I recently observed behaviour by a set of managers that took me by surprise. I am very used to seeing managers under stress, even extreme stress, but, what I observed exceeded any of my definitions of ‘normal’.
I know the individuals personally and can vouch for their integrity, competency and sanity. What I observed, however, were managers acting out of a sense of paranoia and making unilateral decisions that were both counter-intuitive and counterproductive. So out of character was this behaviour that I immediately followed up to determine the cause. What I found was a situation that a colleague termed being “under siege”.
Imagine a battle scene; you are in a foxhole on the front-line. Looking out from this vantage point, you see the enemy advancing from all sides. Your orders are to hold your position, but behind you, you see your own forces retreating. You have just lost one squad member to “friendly fire” and the remainder of your team have lost hope and with it, faith in your leadership. Just before your radio dies, headquarters sends a message that they are sending in an airstrike to ‘save you’, but as you review the given coordinates you realize headquarters is about to bomb your position. No plan, no help, low on ammo, low on morale, no sleep…… Shoot anything or anyone that moves!
This is the state I found these managers in. Tired and beaten down, ready to turn on their own team for fear of new attacks. It would be easy to provide advice about avoiding this predicament, but what advice do you offer given that the situation already exists.
Before turning this situation around, a manager needs to come to terms with the reality of their circumstance without becoming obsessed with the ‘blame game’. The leader in the foxhole did not manufacture their perilous circumstances and it is natural for managers to become defensive about failures that lead to their circumstance. It is critical, however, to move beyond blame in order to correct the situation. The manager must identify the resources that remain within their control and the greatest of those resources is the manager’s team. The most damning aspect of the “under siege” phenomena is the manager’s tendency to withdraw from and alienate their team. The team may be unhappy and “under siege” themselves, but they are not the problem – quite the opposite – they are the solution! Regardless of the pressure: deadlines, workload, customer complaints, budget cuts, or what have you; it is the team and not the manager alone that can have the greatest impact.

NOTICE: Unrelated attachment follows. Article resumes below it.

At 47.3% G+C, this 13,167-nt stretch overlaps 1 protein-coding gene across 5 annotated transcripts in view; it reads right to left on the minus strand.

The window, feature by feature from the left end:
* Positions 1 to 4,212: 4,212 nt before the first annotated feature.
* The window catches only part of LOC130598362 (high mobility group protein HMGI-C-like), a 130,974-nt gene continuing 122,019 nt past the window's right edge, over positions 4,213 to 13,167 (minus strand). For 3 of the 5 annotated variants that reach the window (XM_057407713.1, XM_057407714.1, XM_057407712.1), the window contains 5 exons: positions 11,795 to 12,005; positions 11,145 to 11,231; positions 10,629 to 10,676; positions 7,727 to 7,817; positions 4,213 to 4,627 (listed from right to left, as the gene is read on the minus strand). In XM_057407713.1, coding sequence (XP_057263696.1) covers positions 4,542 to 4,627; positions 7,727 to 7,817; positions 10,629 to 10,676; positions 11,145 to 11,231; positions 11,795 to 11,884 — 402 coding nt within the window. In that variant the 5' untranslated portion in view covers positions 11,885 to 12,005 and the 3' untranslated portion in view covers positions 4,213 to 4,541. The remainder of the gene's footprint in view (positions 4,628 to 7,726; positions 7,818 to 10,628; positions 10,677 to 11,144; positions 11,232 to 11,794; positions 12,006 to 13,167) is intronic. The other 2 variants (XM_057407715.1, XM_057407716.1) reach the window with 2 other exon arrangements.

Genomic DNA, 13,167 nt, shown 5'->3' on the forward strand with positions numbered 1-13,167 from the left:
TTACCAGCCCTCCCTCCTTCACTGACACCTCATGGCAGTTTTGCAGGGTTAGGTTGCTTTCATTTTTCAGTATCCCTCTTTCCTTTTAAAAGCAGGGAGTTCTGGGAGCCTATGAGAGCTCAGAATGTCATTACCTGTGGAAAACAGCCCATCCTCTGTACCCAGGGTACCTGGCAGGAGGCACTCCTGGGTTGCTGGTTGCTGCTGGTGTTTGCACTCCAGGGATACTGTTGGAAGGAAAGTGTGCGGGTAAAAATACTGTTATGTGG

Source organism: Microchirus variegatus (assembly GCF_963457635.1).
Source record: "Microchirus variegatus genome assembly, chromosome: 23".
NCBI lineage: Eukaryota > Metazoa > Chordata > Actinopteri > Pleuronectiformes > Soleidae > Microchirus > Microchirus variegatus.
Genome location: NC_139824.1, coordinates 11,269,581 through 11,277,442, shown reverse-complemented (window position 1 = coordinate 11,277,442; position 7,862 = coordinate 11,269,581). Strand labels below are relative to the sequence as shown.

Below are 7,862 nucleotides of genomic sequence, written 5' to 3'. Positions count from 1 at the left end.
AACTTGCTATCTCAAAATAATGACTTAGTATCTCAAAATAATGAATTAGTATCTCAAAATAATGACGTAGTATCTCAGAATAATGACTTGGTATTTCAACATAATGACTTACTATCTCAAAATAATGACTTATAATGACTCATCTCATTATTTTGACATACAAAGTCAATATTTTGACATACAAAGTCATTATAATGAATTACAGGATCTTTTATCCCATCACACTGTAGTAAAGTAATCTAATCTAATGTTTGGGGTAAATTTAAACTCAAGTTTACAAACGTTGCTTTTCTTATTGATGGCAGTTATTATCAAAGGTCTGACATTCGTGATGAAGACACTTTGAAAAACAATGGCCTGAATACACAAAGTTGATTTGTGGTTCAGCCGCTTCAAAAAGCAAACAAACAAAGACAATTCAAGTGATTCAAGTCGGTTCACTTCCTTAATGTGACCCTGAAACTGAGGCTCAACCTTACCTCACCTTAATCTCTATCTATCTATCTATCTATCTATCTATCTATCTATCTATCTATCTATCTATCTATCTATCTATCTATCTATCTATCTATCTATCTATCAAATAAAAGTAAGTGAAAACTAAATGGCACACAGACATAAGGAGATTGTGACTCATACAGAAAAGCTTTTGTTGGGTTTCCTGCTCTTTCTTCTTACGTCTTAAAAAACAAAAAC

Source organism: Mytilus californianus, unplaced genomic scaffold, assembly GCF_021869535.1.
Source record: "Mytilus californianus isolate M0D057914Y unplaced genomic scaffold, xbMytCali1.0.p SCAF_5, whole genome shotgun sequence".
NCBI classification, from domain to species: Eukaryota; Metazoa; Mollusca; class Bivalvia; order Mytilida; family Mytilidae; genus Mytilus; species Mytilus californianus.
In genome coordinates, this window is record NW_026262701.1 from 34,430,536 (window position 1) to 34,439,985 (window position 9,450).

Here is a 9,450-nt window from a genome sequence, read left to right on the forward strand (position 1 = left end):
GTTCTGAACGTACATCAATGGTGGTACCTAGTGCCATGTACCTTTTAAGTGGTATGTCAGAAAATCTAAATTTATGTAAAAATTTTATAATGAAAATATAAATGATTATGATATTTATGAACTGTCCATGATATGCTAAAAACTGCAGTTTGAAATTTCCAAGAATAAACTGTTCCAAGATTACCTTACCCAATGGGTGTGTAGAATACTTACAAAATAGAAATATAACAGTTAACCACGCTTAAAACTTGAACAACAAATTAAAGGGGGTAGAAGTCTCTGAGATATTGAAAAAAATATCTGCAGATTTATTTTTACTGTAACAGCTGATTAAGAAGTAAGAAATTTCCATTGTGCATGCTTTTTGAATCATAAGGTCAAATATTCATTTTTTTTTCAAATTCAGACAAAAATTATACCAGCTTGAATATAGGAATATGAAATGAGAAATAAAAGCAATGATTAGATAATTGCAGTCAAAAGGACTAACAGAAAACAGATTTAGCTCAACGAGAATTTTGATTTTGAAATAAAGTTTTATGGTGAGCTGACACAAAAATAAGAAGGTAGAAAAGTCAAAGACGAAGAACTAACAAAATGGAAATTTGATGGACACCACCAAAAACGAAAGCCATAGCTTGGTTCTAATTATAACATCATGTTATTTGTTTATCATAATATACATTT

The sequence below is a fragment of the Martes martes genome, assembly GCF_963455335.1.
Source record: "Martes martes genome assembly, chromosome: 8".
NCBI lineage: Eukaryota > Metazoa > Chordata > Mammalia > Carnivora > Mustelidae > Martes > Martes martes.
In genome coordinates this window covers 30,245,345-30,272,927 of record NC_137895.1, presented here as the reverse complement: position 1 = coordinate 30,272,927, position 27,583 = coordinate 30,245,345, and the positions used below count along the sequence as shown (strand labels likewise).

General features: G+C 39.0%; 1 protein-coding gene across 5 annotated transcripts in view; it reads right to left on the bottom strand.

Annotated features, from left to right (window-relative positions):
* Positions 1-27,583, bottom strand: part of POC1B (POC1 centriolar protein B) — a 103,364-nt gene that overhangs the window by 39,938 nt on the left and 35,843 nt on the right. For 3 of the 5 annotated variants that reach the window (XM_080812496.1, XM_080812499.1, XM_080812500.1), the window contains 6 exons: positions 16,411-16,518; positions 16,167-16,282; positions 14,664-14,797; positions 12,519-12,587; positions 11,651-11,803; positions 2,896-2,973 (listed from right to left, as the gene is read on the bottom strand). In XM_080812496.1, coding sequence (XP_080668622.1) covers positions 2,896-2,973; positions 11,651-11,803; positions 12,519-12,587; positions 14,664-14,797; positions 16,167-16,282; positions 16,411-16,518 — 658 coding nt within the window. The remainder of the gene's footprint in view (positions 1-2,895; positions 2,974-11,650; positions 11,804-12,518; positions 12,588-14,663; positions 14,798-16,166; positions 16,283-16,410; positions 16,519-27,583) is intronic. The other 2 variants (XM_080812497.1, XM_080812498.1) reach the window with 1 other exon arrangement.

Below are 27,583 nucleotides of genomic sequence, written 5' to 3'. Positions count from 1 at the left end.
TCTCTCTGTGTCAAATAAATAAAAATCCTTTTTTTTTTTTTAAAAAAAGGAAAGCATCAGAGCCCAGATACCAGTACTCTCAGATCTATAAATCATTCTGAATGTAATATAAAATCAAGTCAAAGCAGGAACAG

Like the foxhole scenario, the team needs leadership and in the face of adversity, the manager must remember that their ultimate purpose is to lead the team. Possibly at the cost of their own self-preservation, the manager must put their team ahead all other priorities. Together with the team, devise a survival strategy and carry it out. There may be negative fall-out as a result and the manager may well have to face consequences. Far better that a manager answer for actions taken to preserve their team than for a manager to turn on the team and succumb to the “siege”.